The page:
OK suspends transportation projects amid budget concerns
- The Oklahoma Department of Transportation has suspended work on approximately 10 projects amid budget concerns, according to The Oklahoman.
- The Oklahoma Legislature is dealing with an $878 million funding gap and could slash ODOT financing by $251 million.
- The ODOT has delayed awarding nine new contracts and is also studying a list of 80 projects awarded but not yet started in order to come up with potential additional cuts. Officials expect to propose a plan by May 17 to "responsibly" shut down selected projects.
Oklahoma lawmakers have been reluctant to raise the state gas tax in order to increase funding for transportation projects, but ODOT officials said now is the time to seal the deal on a tax hike.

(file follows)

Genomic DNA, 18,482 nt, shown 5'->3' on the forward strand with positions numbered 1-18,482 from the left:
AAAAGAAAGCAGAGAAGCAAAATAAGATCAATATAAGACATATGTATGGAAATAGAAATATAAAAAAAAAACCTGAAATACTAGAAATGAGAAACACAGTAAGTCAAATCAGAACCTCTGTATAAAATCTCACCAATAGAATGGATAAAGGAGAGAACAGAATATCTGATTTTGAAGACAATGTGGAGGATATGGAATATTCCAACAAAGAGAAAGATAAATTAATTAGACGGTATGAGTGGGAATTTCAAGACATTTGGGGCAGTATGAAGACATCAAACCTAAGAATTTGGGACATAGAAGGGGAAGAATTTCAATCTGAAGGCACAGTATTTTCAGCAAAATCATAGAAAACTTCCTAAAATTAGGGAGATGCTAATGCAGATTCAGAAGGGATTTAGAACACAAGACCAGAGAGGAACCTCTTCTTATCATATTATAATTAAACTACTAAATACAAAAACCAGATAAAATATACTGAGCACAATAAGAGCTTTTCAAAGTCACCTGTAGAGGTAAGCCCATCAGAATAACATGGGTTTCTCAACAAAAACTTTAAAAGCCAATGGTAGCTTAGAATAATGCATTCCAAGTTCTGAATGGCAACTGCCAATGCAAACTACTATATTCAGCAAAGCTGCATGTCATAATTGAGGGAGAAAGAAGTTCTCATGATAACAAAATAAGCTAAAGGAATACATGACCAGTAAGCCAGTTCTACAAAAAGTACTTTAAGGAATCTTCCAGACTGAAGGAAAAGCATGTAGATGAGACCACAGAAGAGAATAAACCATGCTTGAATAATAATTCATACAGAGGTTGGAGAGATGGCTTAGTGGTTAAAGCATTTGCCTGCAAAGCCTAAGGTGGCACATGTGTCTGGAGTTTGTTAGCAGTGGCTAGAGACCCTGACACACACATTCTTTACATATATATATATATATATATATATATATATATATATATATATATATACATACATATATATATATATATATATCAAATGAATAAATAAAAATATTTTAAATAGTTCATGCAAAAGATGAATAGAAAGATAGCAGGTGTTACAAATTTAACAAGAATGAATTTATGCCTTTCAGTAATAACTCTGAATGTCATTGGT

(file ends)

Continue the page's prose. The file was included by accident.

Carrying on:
Even the federal government has been resistant to raise its gas tax to increase revenue for the the Highway Trust Fund, which allocates money to the states for their road and bridge projects. In March, Rep. Peter A. DeFazio, D-OR, proposed a penny-per-year increase to the existing federal gas tax of 18.4 cents, which he said could add as much as $17 billion to the HTF.
Similar to the current Oklahoma situation, New Jersey Gov. Chris Christie shut down all nonessential state transportation projects in July 2016 after Republicans and Democrats couldn't agree on how to counterbalance a gas-tax increase elsewhere in the state budget. Construction crews stayed home for three months while lawmakers and the governor tried to hammer out an agreement over a sales tax reduction.
Ultimately, both sides came to an agreement, but by that time contractors had missed the busy summer construction season, which is what gives many highway workers and companies the income necessary to make it through the inactive winter months.
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